As green as the food in the House cafeteria is the decor -- that sickly shade of pastel avocado much favored by today's interior decorators -- as well as the trays, plates, cups, straws and other implements. Most of the latter are made of such "biocompostable" materials as cornstarch and are manufactured by a nonprofit organization called World Centric, whose larger aim is to "reduce economic injustice and environmental degradation." World Centric knives, forks and teaspoons -- there are no soup spoons -- are rickety objects with dull serrations on the knives (perhaps reflecting the Democrats' stance on the right to bear arms).

Even stranger are the paper napkins, dispensed from containers that allow you just one apiece: thin, scratchy quadrangles that resemble nothing so much as the "one square" that singer Sheryl Crow said we ought to use in the loo to fight global warming. She subsequently claimed that she had been joking.

Numerous recycling stations on the cafeteria's perimeter provide instructions as to which of four separate slots of different sizes disposable items should be placed in. Coffee cups go into the "compostable" slot, coffee lids into the "landfill" slot -- or is it the other way around? I couldn't help but observe during a recent lunchtime visit that most Longworth visitors ignored the recycling rules and just dumped all their trash into the biggest slot they could find -- the compostable slot. Good luck composting that Coke cap.

It was a relief, then, to trudge up the Hill to the Dirksen building, where, give or take a few updates (sushi, for example), it was cafeteria business as usual: mac and cheese, double burgers (undoubtedly from inhumanely raised cows), unfairly traded Starbucks coffee, Cheetos-dispensing vending machines and those shredded carrots amid the lettuce at the salad bar that demarcate the socioeconomic line between the food proles and the foodies. Not to mention real stainless-steel flatware and real china plates. Perhaps that's because Senate Majority Leader Harry Reid (D-Nev.) is not into "greening," or perhaps it's because certain Senate dishes -- such as the famous navy bean soup, on the menu since 1903 -- are simply iconic. Dated though the Senate fare might be, the lunch-hour traffic was as dense in Dirksen as it was in Longworth.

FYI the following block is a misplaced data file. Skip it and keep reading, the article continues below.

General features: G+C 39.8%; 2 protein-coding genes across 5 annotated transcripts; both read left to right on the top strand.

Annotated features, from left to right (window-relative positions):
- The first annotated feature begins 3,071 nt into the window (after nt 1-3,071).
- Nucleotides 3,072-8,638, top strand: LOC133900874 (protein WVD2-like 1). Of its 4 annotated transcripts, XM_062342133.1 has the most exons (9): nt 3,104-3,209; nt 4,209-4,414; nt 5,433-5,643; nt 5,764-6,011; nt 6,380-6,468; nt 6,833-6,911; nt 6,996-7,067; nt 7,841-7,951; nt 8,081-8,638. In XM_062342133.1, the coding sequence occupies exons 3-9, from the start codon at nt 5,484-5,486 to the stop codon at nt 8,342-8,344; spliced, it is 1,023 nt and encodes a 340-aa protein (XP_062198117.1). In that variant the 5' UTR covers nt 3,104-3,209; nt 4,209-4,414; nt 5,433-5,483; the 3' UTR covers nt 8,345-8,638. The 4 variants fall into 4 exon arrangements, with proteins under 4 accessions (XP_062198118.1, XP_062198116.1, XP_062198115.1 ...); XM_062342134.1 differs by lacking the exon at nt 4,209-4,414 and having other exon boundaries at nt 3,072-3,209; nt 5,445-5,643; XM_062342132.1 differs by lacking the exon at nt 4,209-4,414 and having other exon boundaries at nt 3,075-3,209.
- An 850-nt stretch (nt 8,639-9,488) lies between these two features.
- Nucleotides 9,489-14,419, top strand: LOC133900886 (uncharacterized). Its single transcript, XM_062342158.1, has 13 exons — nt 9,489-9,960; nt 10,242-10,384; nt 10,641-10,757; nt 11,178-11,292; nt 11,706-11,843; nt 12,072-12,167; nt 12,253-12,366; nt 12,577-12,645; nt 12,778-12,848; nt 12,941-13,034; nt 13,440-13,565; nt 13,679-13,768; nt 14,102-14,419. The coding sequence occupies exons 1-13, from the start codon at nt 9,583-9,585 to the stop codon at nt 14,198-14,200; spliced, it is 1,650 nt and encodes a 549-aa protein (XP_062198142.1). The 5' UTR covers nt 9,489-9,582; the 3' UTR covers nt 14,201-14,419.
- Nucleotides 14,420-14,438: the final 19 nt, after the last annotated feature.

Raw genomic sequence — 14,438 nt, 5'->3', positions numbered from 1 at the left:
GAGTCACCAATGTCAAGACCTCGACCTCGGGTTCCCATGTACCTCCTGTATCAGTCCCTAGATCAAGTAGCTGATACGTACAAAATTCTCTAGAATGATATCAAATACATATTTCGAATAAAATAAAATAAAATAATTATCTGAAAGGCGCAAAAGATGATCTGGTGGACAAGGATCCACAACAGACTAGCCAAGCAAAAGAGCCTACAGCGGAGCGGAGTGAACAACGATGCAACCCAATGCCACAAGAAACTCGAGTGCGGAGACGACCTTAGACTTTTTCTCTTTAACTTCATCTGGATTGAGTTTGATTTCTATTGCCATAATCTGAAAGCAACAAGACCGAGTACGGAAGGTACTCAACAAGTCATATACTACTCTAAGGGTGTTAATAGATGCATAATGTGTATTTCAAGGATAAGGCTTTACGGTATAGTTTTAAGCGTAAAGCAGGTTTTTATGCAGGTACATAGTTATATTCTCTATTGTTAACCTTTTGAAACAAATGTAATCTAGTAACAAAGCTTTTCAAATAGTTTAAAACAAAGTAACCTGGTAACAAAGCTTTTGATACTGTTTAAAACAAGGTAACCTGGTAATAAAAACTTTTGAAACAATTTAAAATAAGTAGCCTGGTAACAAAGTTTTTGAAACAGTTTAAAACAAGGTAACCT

There are many metonymic lessons that one might draw from surveying the over-the-top amalgam of sometimes conflicting food fads -- it's hard to do "fair trade" and "local" at the same time -- present in Pelosi's cafeteria remake. For example, what the Democratic Party once was (the party of ordinary people) compared to what it is now (the party of the elite and the trendy).

The more telling lesson might be how easy it is to feel virtuous -- whether about the environment or your health or the Third World -- by simply painting the lunchroom green, eating with a cornstarch fork and making a few other culinary gestures.



Charlotte Allen is the author of "The Human Christ: The Search for the Historical Jesus."